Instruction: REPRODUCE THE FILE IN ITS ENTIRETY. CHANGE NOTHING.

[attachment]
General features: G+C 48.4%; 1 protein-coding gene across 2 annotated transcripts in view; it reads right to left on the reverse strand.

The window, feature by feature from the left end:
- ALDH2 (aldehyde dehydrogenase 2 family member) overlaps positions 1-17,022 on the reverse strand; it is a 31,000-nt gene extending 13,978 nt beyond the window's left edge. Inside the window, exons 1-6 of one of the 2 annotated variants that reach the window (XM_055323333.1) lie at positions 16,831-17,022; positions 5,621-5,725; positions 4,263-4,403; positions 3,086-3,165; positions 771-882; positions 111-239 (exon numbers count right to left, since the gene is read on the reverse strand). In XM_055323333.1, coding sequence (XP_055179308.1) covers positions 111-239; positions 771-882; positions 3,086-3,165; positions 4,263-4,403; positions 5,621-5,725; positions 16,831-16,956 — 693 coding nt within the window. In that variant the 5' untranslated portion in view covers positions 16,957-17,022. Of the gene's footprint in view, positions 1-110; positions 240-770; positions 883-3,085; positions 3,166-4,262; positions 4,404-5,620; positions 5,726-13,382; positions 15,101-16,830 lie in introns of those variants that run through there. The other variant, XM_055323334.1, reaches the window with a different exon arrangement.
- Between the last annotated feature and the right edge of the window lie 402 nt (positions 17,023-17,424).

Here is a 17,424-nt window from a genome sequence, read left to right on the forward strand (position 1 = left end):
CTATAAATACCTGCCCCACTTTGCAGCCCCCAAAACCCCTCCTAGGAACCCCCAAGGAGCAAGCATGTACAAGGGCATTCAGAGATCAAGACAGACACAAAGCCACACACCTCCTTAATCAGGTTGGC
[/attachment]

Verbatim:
General features: G+C 48.4%; 1 protein-coding gene across 2 annotated transcripts in view; it reads right to left on the reverse strand.

The window, feature by feature from the left end:
- ALDH2 (aldehyde dehydrogenase 2 family member) overlaps positions 1-17,022 on the reverse strand; it is a 31,000-nt gene extending 13,978 nt beyond the window's left edge. Inside the window, exons 1-6 of one of the 2 annotated variants that reach the window (XM_055323333.1) lie at positions 16,831-17,022; positions 5,621-5,725; positions 4,263-4,403; positions 3,086-3,165; positions 771-882; positions 111-239 (exon numbers count right to left, since the gene is read on the reverse strand). In XM_055323333.1, coding sequence (XP_055179308.1) covers positions 111-239; positions 771-882; positions 3,086-3,165; positions 4,263-4,403; positions 5,621-5,725; positions 16,831-16,956 — 693 coding nt within the window. In that variant the 5' untranslated portion in view covers positions 16,957-17,022. Of the gene's footprint in view, positions 1-110; positions 240-770; positions 883-3,085; positions 3,166-4,262; positions 4,404-5,620; positions 5,726-13,382; positions 15,101-16,830 lie in introns of those variants that run through there. The other variant, XM_055323334.1, reaches the window with a different exon arrangement.
- Between the last annotated feature and the right edge of the window lie 402 nt (positions 17,023-17,424).

Here is a 17,424-nt window from a genome sequence, read left to right on the forward strand (position 1 = left end):
CTATAAATACCTGCCCCACTTTGCAGCCCCCAAAACCCCTCCTAGGAACCCCCAAGGAGCAAGCATGTACAAGGGCATTCAGAGATCAAGACAGACACAAAGCCACACACCTCCTTAATCAGGTTGGC